So Playful, After All: On Rivka Galchen's RAT RULE 79
by Zack Graham
(pictured above: the cover of Rat Rule 79 from Restless Books, which releases on 9/24/19)
Rivka Galchen has never published the same kind of book. She debuted with Atmospheric Disturbances, a dizzying thought-experiment of a novel about the inexactitude of the scientific method, parallel universe theory, lost love, and insanity. Her sophomore effort, American Innovations, happens to be a short story collection about the frenetic inner lives of confused and sad people. Then came Little Labors, a collection of essays on motherhood and femininity, isolation and artistic growth. Rat Rule 79, the writer’s first foray into young adult fiction — out later this month from Restless Books — begins as an adventure story in the vein of James and the Giant Peach or The Phantom Tollbooth, but unfurls into a rumination on consciousness and existence that toys with the conceptual underpinnings of language, teaching and delighting in equal measure.
And yet, the writing in all four of Rivka Galchen’s books is very similar. Her prose bewilders and questions, at once lost, curious, and playful. Her work contains the conceptual density of Borges, the narrative improvisation of Murakami, and the edgy otherworldliness of David Lynch. Fiction or nonfiction, writing for adults or writing for children, writing short tales or spinning book-length fictions — form and genre matter not. Galchen is always in control, always one step ahead, and always in fine form.
Rat Rule 79 is closest to Atmospheric Disturbances from a thematic standpoint. Both books begin at midpoints of confusion and descend into theoretical chaos, but never deteriorate into abstraction; the narratives at hand remain perpetually interesting and entertaining. Both books contain diagrams, maps, graphs, and charts, none of which make a whole lot of sense or help guide the reader in a particularly productive direction. Galchen leans as easily into the whimsicality of children’s fiction in her latest as she retreated from any traceable confines of the modern literary novel in her first; and yet, her novel for adults and her novel for children often strike the same tone.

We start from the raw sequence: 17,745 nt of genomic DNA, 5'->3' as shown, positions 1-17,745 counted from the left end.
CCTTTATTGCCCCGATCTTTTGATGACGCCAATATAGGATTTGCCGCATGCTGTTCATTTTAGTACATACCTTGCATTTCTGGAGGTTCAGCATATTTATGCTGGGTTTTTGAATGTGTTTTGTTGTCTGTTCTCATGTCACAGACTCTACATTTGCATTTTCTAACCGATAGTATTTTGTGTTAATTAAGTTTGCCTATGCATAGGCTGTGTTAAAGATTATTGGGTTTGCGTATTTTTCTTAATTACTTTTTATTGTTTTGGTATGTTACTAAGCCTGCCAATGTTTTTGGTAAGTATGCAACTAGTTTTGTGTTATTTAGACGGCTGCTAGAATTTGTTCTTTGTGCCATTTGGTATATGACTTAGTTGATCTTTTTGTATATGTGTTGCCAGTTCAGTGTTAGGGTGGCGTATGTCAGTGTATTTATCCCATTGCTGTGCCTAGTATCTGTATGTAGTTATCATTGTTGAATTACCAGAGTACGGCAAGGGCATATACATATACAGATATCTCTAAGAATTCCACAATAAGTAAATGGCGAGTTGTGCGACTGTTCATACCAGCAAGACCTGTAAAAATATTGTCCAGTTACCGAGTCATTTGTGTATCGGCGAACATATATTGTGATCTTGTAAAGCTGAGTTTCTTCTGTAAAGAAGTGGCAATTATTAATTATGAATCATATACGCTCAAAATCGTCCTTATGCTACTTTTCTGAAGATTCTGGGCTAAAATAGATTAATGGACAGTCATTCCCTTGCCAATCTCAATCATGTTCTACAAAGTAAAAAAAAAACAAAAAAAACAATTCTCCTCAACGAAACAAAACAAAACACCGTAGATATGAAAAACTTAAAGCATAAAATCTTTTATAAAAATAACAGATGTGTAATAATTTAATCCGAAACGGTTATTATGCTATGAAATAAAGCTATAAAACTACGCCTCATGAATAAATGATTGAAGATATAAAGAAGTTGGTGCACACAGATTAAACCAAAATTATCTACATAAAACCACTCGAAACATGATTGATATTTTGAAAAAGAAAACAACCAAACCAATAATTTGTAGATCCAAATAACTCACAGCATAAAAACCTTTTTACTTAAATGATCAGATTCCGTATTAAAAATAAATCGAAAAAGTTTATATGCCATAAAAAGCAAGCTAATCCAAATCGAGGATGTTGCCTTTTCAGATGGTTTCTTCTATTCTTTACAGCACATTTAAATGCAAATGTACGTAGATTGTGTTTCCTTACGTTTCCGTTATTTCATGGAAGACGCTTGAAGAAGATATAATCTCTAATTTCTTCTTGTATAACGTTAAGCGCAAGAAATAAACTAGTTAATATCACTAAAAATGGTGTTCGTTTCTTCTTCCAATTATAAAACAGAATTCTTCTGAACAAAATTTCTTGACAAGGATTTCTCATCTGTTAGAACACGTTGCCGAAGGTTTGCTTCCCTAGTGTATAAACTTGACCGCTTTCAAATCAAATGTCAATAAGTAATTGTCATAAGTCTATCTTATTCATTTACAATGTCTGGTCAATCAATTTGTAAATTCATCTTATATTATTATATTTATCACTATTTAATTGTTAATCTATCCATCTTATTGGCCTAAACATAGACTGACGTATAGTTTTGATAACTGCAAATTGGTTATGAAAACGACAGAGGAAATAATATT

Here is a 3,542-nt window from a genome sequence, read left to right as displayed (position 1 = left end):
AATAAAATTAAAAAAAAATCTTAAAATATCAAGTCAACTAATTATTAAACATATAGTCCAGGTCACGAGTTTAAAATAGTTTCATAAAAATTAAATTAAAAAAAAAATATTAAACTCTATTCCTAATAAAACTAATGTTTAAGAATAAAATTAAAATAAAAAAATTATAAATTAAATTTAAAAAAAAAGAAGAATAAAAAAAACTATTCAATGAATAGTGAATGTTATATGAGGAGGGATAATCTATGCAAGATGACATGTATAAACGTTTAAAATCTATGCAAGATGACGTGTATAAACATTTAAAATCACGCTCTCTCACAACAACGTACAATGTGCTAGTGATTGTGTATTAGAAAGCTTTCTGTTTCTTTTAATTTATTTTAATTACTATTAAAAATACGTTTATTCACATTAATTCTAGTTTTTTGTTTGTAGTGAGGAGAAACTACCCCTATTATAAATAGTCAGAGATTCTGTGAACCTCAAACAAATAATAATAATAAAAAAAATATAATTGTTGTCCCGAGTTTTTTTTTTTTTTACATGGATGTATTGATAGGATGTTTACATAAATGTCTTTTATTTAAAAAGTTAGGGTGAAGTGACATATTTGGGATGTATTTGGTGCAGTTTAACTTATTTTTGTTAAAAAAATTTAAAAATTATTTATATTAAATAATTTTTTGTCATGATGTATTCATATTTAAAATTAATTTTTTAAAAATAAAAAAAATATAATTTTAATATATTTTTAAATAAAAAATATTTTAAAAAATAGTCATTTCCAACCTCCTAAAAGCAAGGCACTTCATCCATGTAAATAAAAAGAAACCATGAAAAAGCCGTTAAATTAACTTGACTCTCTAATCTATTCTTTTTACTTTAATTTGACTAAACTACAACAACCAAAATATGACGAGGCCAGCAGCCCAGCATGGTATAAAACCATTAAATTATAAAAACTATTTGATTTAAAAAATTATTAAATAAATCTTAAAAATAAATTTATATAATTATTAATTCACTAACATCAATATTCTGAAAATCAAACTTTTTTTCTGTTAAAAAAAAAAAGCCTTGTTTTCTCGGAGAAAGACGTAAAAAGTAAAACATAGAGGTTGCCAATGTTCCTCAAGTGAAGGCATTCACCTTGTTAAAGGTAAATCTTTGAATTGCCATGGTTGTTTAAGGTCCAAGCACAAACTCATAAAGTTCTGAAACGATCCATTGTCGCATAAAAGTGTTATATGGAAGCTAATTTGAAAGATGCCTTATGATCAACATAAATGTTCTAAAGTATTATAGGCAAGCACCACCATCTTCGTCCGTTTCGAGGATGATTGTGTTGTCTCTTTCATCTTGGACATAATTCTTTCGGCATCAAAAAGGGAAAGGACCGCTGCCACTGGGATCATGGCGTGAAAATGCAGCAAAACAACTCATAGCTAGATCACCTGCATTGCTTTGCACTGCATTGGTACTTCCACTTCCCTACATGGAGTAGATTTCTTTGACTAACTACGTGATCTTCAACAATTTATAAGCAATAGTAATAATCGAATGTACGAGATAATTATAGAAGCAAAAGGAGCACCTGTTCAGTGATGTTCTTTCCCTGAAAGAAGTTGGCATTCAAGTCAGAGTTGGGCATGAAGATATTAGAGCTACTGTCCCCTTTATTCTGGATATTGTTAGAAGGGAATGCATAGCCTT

“It was like when the music comes on at the Chinese restaurant and suddenly even the random movements of the fish in the aquarium seem choreographed, thick with meaning: then the music pauses and meaning abruptly disperses. The fish seem dumb, as do all the diners.”
“… do you know about that kind of quiet that can happen even as a waterfall is rushing, or a wind is blowing? The quiet of sitting in a moving train, say, when you think you can hear your hair growing, or your skin shedding layers?”
Which excerpt comes from which novel? Does our young hero Fred consider aquatic choreography while having General Tso’s chicken? Does our psychiatrist-protagonist Dr. Leo Liebenstein pontificate about how silence strikes the ear?
Such an exercise is exactly the kind of game Galchen would play. She’s so playful, after all. Just when you think you’ve figured out exactly what’s going on with her, something happens that prompts you to realize that nothing is what it seems. Just when you think you’re lost inside of her work, she finds you and guides you in the right direction.
Rat Rule 79 is for children of all ages, shapes, and sizes. All of Galchen’s books are. I implore you to pick one up. You never know what you might find inside.
Zack Graham’s writing has appeared in Rolling Stone, GQ, The Believer, and elsewhere. He is the recipient of an Emerging Critics Fellowship from the National Book Critics Circle, and is at work on a collection of short stories and a novel.